Women building peace in Zimbabwe
I was in Zimbabwe conducting one of our monitoring visits and visiting the beneficiaries of the peacebuilding project implemented by our partner, the Womens Coalition of Zimbabwe (WCoZ).
I wanted to hear first-hand the challenges and issues women face when trying to address issues of political violence and peacebuilding. All was going really well; I was really looking forward to the workshop and the women were interested in my visit. At the workshop, the police suddenly joined us. The presence of the uninvited police at a workshop trying to deal with peacebuilding and to unravel issues of political violence made me feel uneasy.
It was explained to me later that as elections get closer, more and more work is ‘observed’ by the police and other public officials. Everybody wants to know what is going on, who is talking about what and who is doing what.
Here is what one of the women attending the workshop told me:
“I got engaged with this organisation because they helped me very much with my family and my community. I used to attend their skills training programmes, became a community leader and I am now able to share what I have learnt with other women in my community.
When I first started to engage with women in the communities as part of the peace building project, they would tell me they didn’t know what I, and others like me, wanted. It took a while for women to warm up and start to open up and acknowledge issues of violence.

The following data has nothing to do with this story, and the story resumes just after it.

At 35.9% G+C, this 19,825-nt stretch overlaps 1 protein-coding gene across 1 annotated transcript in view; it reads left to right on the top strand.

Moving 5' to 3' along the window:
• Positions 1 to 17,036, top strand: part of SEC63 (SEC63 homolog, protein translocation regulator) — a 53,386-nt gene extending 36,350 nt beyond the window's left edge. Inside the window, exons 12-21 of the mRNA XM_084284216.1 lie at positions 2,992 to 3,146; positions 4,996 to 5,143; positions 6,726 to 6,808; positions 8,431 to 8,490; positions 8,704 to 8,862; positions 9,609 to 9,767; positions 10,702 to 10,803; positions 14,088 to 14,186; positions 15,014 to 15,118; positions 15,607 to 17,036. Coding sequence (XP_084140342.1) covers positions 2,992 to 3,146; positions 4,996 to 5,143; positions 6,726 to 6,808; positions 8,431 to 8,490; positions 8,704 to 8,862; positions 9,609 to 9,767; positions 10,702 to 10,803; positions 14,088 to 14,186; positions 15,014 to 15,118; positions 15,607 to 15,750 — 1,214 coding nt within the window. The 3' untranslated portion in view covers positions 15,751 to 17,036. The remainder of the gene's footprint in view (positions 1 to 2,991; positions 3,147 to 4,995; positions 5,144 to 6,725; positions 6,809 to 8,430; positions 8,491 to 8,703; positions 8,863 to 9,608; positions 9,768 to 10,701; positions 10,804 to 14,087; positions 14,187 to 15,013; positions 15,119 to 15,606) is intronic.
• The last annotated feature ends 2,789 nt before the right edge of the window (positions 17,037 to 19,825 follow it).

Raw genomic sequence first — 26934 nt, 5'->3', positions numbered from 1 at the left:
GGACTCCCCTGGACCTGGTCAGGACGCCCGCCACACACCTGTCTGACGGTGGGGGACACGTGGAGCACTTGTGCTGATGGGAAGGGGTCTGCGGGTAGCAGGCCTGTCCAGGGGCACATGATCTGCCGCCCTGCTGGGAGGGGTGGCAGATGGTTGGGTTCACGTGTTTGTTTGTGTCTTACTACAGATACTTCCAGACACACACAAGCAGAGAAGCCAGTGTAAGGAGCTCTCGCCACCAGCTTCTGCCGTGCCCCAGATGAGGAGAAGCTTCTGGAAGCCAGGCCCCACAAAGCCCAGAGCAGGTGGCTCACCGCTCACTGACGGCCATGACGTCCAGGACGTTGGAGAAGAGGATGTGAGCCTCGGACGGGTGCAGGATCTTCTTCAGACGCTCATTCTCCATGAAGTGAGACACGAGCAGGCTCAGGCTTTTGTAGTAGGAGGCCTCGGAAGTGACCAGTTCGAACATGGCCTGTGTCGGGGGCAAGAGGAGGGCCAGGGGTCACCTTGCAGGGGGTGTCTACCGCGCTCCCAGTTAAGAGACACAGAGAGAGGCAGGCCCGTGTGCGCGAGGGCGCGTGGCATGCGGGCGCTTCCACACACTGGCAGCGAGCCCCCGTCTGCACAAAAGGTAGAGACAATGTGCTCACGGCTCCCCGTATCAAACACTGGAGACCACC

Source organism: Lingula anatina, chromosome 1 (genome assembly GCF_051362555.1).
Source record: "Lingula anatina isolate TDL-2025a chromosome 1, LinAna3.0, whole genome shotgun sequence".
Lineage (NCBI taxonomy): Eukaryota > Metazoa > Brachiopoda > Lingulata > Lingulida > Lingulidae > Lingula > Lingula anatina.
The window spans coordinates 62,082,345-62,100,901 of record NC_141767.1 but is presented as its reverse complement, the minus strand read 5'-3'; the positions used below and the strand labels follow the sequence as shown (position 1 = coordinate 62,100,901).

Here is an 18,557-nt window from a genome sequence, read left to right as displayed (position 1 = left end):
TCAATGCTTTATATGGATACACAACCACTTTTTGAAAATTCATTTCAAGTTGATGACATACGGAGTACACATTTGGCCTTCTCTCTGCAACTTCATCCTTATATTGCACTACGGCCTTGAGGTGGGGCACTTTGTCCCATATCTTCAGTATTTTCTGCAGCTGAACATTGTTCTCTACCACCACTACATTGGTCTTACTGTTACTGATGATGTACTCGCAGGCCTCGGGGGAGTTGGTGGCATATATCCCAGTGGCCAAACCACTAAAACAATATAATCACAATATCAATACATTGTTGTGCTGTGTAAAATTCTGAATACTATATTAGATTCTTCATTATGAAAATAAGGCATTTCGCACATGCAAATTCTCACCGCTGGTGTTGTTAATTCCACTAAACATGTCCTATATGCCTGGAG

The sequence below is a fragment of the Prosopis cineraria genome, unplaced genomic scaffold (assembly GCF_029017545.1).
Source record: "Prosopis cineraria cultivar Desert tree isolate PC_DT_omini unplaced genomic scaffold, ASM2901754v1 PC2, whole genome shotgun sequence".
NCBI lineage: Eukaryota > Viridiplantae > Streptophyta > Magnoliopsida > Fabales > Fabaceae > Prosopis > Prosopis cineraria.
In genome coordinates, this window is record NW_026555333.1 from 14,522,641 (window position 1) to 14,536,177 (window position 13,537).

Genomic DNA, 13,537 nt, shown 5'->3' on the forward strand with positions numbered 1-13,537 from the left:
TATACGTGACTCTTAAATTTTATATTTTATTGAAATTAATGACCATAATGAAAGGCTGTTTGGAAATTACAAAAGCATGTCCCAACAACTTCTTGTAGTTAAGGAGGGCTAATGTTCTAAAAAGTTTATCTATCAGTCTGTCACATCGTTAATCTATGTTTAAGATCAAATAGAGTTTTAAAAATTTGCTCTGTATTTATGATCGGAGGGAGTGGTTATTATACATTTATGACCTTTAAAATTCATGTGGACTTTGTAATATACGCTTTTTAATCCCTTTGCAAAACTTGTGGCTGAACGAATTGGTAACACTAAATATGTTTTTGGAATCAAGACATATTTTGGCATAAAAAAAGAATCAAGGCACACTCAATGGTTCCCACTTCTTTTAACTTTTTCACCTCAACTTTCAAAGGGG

As a starting point, it was always domestic violence that women – and to some extend those men curious enough to attend the workshops – would talk about. I had been trained by WCoZ, attended their workshops and became familiar with their peacebuilding manual. The message was “political violence does not change people” violence starts at home.
I use the peacebuilding manual when I go to the communities to start discussions on issues of peace and peace within the family. It is important to engage at the community level at a starting point if you want to penetrate the communities and reach the women.
In our context it is difficult to talk about political violence, you never know who is next to you, who is listening, you get worried people may start spreading rumours if you talk. That’s why it is easier when we start discussing issues of domestic violence and how to reach peace at home, how violence affects everybody; the women, but also the children, and the men. Women feel more at ease when discussing violence happening to a third person, ‘a friend’, a ‘neighbour’, ‘I heard’…
I have noticed young men become more responsive to women’s requests as in some cases they see women as their mothers. As many young men get engaged in political rallies and can become perpetrators of political violence it is important that women develop strategies to stop those young men if they need to.
I think the project is challenging but I find talking about peace opens other spaces. I can see women have been slowly gaining more confidence to engage in discussions in relation to peace, peace building and discuss actions they can take should violence occur in their communities.”
What you can do
- Join our campaign to put women at the heart of peace.
- Make a donation to support our partners like the Women’s Coalition of Zimbabwe who are building peace in challenging contexts.
- Read our report on women building peace at the local level, From the Ground Up (PDF)